Quickly, all pieces of carrot cake were sold on Sunday morning during market day, with Q80 earned. Flushed with visions of toys, food, and games the kids asked me if we could bake again. Who could say no? So we baked a banana cake that very afternoon. Again every pedazo (piece) on our platter disappeared into the hands and mouths of eager customers. At one point, someone commented about our sale and I realized that he thought I was selling treats to earn money for MYSELF….and probably thought I was using cute kids to help my cause. Whoa. Now I knew that I needed to clarify the goal of our cake selling enterprise! You would have thought these kids had won the lottery by their delighted faces. The profit from selling two 8”x 13” pans of carrot and banana cake (a total yield of 40 pieces) was Q160 ($23)! More money than they had ever held in their lives. Counting it out, the big decision…How to spend the profits? The oldest girl used her authority to decide that each would have Q10 per day for 4 days of feria. So that’s how it went…threading our way amongst the crowd and the booths to assess what was worthy of their hard-earned money. Let’s see, there was the affinity for sunglasses, with three sporting their new look. Other quetzales got handed over for little cars, dart guns, toy cameras, makeup, ice cream and corn on the cob. A pretty good haul, I’d say. I offered up some advice regarding the durability of their future purchase…rather hard to find that in these cheap toys made in China.
The littlest chose a yo-yo that could flash lights, however, sadly and almost comically he was not tall enough to avoid bashing it into the ground each time it ran out its string…well, that toy lasted mere hours if that. Fortunately, most toys at least made it intact to the end of feria week. For the finale, the last day of feria, I added some quetzales of my own for rides and treats. So glad I could contribute to happy memories for my little friends!
Por supuesto…a feria MUST offer up parades! Monday, August 20th was a parade of some school bands, but August 22ndwas the real show! Kids of all grades and schools in San Bartolo filed in formation with dancers, flag-holders, and bands. The sun danced on the bright fabrics of the Mayan outfits, creating a true rainbow procession. Boys banged earnestly on their drums and girls played their xylophones more delicately.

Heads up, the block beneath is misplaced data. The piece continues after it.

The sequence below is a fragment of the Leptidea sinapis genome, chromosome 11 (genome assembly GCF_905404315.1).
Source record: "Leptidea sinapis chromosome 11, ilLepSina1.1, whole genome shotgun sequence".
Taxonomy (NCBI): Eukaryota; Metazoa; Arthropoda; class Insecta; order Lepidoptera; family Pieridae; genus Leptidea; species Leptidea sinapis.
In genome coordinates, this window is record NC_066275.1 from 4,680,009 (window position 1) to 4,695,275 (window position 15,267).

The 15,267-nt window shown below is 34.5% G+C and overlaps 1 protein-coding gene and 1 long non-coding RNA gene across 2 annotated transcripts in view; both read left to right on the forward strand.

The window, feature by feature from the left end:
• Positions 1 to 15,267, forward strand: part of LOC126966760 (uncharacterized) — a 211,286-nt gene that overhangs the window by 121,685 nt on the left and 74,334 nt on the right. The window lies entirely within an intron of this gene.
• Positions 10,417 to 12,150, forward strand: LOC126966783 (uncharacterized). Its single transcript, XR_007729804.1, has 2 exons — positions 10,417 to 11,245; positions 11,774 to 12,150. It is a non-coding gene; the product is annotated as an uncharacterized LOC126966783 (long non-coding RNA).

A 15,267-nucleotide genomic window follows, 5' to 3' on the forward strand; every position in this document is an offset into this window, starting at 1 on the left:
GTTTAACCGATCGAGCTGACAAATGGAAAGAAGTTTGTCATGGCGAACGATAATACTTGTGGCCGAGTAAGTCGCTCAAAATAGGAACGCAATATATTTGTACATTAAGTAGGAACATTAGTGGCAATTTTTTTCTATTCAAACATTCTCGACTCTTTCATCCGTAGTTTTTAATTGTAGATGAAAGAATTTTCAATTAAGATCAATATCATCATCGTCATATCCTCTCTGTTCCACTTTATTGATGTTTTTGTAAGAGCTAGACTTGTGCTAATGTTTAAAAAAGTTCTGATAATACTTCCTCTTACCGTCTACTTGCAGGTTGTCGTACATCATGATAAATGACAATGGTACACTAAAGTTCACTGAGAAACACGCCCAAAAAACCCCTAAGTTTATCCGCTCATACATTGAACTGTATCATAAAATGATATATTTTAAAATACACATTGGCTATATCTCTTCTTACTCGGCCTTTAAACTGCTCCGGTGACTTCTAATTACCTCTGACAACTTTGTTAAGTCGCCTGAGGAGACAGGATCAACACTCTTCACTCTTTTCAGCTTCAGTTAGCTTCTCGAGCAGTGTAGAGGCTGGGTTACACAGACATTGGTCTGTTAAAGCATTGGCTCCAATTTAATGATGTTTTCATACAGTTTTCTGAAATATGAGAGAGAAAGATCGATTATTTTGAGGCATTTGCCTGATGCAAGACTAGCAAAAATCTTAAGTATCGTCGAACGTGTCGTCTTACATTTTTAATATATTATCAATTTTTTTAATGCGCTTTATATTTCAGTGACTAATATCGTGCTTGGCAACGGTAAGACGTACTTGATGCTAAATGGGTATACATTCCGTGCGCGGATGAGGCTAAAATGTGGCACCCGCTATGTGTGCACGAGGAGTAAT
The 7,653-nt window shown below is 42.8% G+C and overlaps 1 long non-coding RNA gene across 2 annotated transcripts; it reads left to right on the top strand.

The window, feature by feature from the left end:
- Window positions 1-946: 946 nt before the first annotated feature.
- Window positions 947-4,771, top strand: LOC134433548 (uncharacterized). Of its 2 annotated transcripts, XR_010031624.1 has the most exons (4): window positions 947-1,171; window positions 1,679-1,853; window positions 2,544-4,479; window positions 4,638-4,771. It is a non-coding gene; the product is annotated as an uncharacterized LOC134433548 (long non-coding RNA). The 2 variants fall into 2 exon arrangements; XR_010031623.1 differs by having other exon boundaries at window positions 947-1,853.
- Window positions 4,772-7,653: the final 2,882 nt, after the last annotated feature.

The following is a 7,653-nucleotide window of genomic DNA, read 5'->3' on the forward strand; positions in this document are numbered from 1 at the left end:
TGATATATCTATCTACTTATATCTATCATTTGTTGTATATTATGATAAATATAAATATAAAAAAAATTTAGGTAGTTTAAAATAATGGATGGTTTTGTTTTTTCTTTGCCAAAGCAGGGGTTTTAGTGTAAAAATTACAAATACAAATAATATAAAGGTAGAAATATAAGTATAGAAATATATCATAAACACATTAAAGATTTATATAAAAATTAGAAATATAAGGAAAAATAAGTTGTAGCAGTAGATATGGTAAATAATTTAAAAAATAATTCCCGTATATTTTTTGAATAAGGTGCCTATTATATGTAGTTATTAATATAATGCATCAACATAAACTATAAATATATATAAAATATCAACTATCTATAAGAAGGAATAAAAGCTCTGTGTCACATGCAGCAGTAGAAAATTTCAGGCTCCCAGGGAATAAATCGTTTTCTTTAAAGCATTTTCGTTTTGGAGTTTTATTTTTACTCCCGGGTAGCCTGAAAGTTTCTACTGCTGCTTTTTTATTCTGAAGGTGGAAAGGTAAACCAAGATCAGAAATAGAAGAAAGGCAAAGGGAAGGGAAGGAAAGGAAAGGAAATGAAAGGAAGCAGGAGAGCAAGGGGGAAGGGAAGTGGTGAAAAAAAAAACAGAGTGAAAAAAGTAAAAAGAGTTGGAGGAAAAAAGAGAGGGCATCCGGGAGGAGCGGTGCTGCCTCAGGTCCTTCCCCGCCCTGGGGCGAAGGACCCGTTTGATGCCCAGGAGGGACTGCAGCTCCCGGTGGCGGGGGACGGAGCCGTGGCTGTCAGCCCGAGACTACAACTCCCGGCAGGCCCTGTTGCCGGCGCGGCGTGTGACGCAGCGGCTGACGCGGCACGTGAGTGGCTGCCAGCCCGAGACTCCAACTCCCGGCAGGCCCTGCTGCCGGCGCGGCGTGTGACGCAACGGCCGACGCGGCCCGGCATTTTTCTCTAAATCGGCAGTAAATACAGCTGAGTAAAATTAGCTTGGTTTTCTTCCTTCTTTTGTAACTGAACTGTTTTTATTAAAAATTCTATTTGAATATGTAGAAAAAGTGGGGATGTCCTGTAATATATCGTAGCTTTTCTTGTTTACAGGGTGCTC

All of San Bartolo was curbside or in the parade. A benefit of my second year living here is that I KNEW so many more kids and could wave and call out to them. As my Chotzague kids (site of our school garden) filed by, I waved and tried to entice smiles as their tired bodies paraded by. Yes, this was the best show in town!!
Did I party too much? Well, let’s just say that staying up until midnight for a velada didn’t help my already compromised health. My energy was definitely flagging… a quick trip to the doctor in Xela midweek of feria revealed that I had a sinus infection. Drats! Double drats! After a year of longing for an opportunity to dance in my town, I then had to forego the first night of dancing. The magic of antibiotics and fierce determination led me onto the dance floor for the last two nights. No way was I going to pass up this opportunity!
Luckily I found some good dance partners , including a city councilman who did well on the dance floor. As I headed home in the rain after the last dance, I smiled. Who knows if I shall be in San Bartolo next August for feria, but this year I had tasted all of the many flavors of feria, generating enough memories to last a good while. Feliz noche!